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Doggie Boot Camp, Day 8. Bouncing Baby. Boy.

May 14, 2013

It’s really another child.  We have had another child.

That’s how I am now thinking about Merrows.  Oh yeah, there was no 1st trimester nausea, no aching back, no stretch marks and, happily, no more diapers to change.  But the addition of a dog–service animal or not–forever changes the dynamic in our family.  I used to think we had our plates full with just two kids.

Hardly–hah.  O how naive I was.  Now we have a third mouth to feed, groom, bathe, comb and make poop in the correct place.  We also are going to be home schooling this girl, so to speak.  Although Merrows has been in training for the better part of the last year, at 14 months old, she’s still an adolescent.  Our trainers told us all when we received our dogs that this was the case.  In other words, she can be bright, sleepy, creative, lazy and possess a photogenic personality yet still not want to get in the car with her parents for any reason.  That’s what we have.

And as we’re trying to undertake with our ‘real’ kids, it takes two dedicated parents to accomplish the job of raising a stable, well-adjusted child.  This requires Kat and I to act in concert.  Same commands, same boundaries, same methods of reward.

To be honest, we are a work in progress too.  Kat and I have different attributes.  We handle the stressors of life in different ways.  We were raised differently, in different households.  So when we married, we have had to blend these lifetimes of experience and distill some essence for our kids.  As I mentioned at the top, Merrows is our new kid.

Alex was a handful again at times today.  We headed to a relatively far-away park to practice tracking some more.  The reason for this is obvious.  If you try to play this game of hide and seek, the dog will eventually learn where all the good hiding places are.  When we arrived, there was a very colorful, attractive, compelling interactive art/play area.  Both Drew and Alex hit the pavement and went scampering towards it.  In my own tracking mode, I launched the helicopter to follow them, my concern mostly being Alex.  I had left his helmet back in the car and by the time we were at the play area, it was a good 200 feet away.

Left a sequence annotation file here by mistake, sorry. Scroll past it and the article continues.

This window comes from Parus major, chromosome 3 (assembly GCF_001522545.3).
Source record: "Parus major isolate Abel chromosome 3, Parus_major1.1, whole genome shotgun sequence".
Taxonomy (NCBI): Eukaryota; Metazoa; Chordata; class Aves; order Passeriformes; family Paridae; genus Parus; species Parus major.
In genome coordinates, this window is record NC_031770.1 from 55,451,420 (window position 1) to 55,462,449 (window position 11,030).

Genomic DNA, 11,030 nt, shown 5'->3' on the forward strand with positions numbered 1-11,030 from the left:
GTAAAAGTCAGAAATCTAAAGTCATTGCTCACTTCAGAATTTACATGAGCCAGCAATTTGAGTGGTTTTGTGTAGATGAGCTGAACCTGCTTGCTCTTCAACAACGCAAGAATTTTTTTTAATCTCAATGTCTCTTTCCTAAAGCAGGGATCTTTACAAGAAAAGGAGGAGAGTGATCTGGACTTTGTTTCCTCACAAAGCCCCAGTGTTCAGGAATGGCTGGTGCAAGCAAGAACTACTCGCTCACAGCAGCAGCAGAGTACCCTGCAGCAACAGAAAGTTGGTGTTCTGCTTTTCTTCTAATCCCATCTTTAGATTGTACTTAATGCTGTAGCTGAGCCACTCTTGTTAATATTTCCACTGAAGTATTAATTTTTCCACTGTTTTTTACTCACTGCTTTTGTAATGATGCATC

Alex and Drew were both fascinated with the exhibits.  Big and vibrant on a bright, clear spring morning, they smiled and giggled as they explored the place.  Kat called me on my cell phone to get my attention, saying I needed to bring Alex a little closer to where she was with Merrows, because in order to effectively track a child, the dog has to establish where she last saw the child.  I needed to bring Alex closer.

Alex didn’t agree that this was a worthwhile investment in his interest, so he fell to the ground in protest, fists quickly colliding with his skull.  Remember where I put his helmet?

It devolved from there.  As the trainer was waiting next to Kat and Merrows to begin the tracking exercise, I made the next of a couple of tactical errors today.  I just scooped up a very upset, writhing Alex and brought him close enough so Merrows could establish that visual point of last contact.  Then, still protesting, I carried Alex away from the play area to hide.

Eventually, and with good skill, Merrows tracked us down in the weeds a ways away. By then, Alex had calmed a little.  But I definately had stirred him, which is not something I advise to anyone.  As a walked back carrying Alex towards the car with Kat, Merrows and Jessa the dog trainer, Alex reared back with his head and clocked me in the right ear.  It hurt so much I practically saw stars.  I staggered for a few steps then attempted to regain my composure.  This is not an easy thing to do.

Quick aside:  Kat and I made the observation that of the dozen other special needs children in our training class, Alex is by far the most mercurial and violent.  That makes us sad.  Yes, the other kids might have their outbursts and may yell and otherwise have what I term as a “high-speed come-apart”.  But no other child has demonstrated the ability to hurt someone else like our Alex when he is upset.  This sucks.

We got back to the car.  Kat put on Alex’s helmet and I worked on holding on to Merrow’s leash while digging through the cooler for a snack–something that might be helpful in bringing Alex down.  Please–I know–this is not to make it sound like a reward for Alex’s behaviour.  It was to be a powerful distractor–sometimes all he needs to settle down.  When you just had your bell rung, you revert to some knee-jerk methods of coping.  It’s stressful, for chrissake.